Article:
UBC Faculty of Education nurtures cultural identity of Indigenous students seeking to become teachers

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      Many British Columbians don’t realize that there are more than 70,000 Indigenous students in the province's K-12 public-school system. That’s about 13 percent.

      Yet only about two percent of B.C.’s approximately 42,000 certified public-school teachers are Indigenous, according to UBC’s associate dean for Indigenous education, Jan Hare.

      This has created a pressing need for Indigenous teachers and culturally grounded educators.

      “They are critical to the success of Indigenous students,” Hare told the Straight by phone.

      The Anishinaabe scholar’s mandate includes enriching UBC’s teacher education with Indigenous perspectives, histories, and pedagogies.

      She pointed out that the First Peoples’ Principles of Learning are embedded in curriculum reform in B.C.

      This holistic, reflexive, experiential, and relational approach that recognizes the role of Indigenous knowledge is also being embraced in other provinces.

      “There has been a shift across Canada in response to curriculum reform,” Hare said.

      This presents opportunities for educators to think about how young learners from narrative traditions can benefit from culturally sensitive approaches that enhance comprehension, language development, and listening skills.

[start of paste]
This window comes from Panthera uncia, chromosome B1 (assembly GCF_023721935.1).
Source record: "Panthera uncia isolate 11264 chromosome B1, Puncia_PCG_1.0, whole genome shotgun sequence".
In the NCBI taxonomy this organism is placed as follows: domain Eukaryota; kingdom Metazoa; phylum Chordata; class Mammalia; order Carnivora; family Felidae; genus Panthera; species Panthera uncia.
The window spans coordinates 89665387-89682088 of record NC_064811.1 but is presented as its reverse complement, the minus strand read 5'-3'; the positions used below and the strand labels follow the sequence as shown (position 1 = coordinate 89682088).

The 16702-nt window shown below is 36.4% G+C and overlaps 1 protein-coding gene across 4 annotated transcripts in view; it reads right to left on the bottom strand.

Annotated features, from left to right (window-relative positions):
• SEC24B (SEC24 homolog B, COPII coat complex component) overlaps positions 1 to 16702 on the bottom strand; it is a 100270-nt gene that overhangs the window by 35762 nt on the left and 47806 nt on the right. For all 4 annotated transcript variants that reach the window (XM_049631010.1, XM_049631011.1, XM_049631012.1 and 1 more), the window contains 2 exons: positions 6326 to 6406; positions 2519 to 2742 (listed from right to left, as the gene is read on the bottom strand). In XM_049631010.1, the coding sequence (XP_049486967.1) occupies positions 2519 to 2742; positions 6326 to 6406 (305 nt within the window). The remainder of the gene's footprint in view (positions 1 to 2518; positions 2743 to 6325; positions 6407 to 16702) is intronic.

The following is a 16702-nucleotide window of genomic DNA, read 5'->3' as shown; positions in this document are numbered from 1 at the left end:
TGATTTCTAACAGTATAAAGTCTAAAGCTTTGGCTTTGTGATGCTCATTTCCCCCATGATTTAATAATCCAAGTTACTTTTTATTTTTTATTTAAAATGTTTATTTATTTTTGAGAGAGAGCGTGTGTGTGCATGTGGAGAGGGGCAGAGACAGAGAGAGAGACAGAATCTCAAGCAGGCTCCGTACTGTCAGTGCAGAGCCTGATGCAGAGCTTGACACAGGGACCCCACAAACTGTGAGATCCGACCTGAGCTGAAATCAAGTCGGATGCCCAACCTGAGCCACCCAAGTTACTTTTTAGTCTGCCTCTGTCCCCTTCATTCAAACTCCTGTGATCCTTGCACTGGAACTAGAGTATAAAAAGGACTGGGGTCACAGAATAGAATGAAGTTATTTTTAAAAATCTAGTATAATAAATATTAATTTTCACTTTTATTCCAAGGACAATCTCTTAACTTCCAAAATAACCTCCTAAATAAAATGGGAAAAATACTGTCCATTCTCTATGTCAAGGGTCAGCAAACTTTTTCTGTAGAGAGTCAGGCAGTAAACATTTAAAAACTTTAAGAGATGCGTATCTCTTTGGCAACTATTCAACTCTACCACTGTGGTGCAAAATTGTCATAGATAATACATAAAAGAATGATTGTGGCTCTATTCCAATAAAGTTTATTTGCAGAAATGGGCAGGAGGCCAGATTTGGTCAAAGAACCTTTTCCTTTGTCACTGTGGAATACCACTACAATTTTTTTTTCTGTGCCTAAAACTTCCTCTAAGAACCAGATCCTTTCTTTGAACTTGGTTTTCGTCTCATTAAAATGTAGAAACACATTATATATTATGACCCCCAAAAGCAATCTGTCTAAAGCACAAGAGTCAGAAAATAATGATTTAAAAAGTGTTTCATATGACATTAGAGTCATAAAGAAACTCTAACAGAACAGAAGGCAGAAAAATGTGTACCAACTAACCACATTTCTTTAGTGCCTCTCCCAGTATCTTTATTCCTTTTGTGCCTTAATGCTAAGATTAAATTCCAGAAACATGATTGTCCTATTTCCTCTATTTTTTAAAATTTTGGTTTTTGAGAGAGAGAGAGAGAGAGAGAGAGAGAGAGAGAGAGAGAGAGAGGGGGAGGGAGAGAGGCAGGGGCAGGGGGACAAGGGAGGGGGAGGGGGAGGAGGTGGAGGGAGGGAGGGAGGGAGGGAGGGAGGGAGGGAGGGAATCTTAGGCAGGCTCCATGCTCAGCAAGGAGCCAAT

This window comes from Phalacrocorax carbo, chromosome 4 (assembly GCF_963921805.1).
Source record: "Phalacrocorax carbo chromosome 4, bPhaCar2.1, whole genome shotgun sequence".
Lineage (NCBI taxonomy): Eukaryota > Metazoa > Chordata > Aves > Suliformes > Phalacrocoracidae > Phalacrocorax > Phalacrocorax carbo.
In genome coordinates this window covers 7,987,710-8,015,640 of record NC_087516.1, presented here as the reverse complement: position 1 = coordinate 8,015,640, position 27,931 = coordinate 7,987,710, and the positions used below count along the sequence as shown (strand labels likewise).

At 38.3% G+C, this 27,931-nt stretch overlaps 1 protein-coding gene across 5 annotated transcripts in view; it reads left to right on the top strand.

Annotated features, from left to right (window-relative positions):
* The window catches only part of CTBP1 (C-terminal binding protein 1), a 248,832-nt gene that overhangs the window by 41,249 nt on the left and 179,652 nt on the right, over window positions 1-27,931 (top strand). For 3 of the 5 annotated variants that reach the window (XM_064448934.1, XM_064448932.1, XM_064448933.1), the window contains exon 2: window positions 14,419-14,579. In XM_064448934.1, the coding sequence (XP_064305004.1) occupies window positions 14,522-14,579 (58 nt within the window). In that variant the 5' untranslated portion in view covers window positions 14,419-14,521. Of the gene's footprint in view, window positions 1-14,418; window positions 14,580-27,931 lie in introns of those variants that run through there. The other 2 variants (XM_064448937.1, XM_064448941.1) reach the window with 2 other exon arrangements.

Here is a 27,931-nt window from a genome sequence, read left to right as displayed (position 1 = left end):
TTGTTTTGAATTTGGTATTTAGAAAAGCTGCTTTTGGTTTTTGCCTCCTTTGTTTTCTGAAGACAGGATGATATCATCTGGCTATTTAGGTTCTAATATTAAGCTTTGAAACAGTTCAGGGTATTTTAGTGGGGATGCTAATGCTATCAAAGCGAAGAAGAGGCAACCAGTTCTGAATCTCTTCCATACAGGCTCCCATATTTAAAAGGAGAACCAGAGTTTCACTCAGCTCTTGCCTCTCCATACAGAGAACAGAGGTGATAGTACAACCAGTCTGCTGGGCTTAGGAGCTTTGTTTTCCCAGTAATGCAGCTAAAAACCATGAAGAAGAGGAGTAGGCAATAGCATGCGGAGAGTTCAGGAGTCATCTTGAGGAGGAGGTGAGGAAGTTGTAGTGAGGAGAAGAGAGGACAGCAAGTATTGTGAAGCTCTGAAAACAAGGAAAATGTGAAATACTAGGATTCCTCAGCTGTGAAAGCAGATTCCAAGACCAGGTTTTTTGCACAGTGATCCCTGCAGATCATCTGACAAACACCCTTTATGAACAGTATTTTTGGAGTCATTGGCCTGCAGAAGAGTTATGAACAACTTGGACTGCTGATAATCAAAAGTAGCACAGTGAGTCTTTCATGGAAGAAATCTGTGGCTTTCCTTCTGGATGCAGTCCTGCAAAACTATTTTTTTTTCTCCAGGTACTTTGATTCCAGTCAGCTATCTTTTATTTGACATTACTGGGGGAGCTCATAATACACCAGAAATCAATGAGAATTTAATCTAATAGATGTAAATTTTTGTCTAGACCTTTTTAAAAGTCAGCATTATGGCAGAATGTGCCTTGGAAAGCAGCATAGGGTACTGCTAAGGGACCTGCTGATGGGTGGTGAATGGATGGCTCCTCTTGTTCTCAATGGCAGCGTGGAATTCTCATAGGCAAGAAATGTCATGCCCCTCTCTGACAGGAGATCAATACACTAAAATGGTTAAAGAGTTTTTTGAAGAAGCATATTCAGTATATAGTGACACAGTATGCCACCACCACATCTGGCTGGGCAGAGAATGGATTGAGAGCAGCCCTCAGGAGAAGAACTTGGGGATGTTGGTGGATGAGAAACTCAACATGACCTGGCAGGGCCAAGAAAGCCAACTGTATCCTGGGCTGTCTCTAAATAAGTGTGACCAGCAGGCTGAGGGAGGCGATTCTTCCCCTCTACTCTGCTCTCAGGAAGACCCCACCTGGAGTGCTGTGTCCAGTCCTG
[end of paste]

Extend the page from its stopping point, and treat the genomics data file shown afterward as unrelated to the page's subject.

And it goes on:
A cornerstone of the UBC faculty of education’s efforts is NITEP, which is the acronym for its Indigenous teacher education program. It began training Indigenous elementary-school teachers in 1974 and was expanded to the secondary grades in 2004.

      “There is research that suggests when Indigenous learners are taught by Indigenous educators, they’re more likely to engage more deeply in learning and experience better outcomes,” Hare said.

      NITEP offers programming in Indigenous communities and rural areas, which enables students to remain at local field centres for the first two or three years. Then they transfer to UBC’s Vancouver campus to complete their bachelor of education and their certification year to become a teacher.

      Hare emphasized that NITEP delivers a holistic experience that not only prepares future teachers for the classroom but also supports and nurtures their cultural identity. The program hosts an urban cohort for those interested in teaching in urban areas.

      “They would have an understanding of the impacts that colonialism has had on our communities and our families,” Hare said. “They would have an opportunity to develop
      an understanding of the diversity of Indigenous people in terms of their languages and cultures.”

      Graduates include B.C.’s first superintendent of aboriginal achievement, DeDe DeRose, and Fiona LaPorte, who is the head teacher at Xpey’ elementary school (formerly Sir William Macdonald elementary), which is Vancouver’s Aboriginal-focused school, located in the city’s East Side.

      Meanwhile, the 2015 report of the Truth and Reconciliation Commission of Canada is having an influence on the school system. Hare noted that this report has not only provided a road map for advancement but has imposed demands on the education system that UBC is addressing. That’s because 11 of its 94 “calls to action” focus on education.

      “We have a required course on Indigenous education,” she stated, “so all teacher candidates take a course on Indigenous perspectives, Indigenous content, and Indigenous learning approaches.”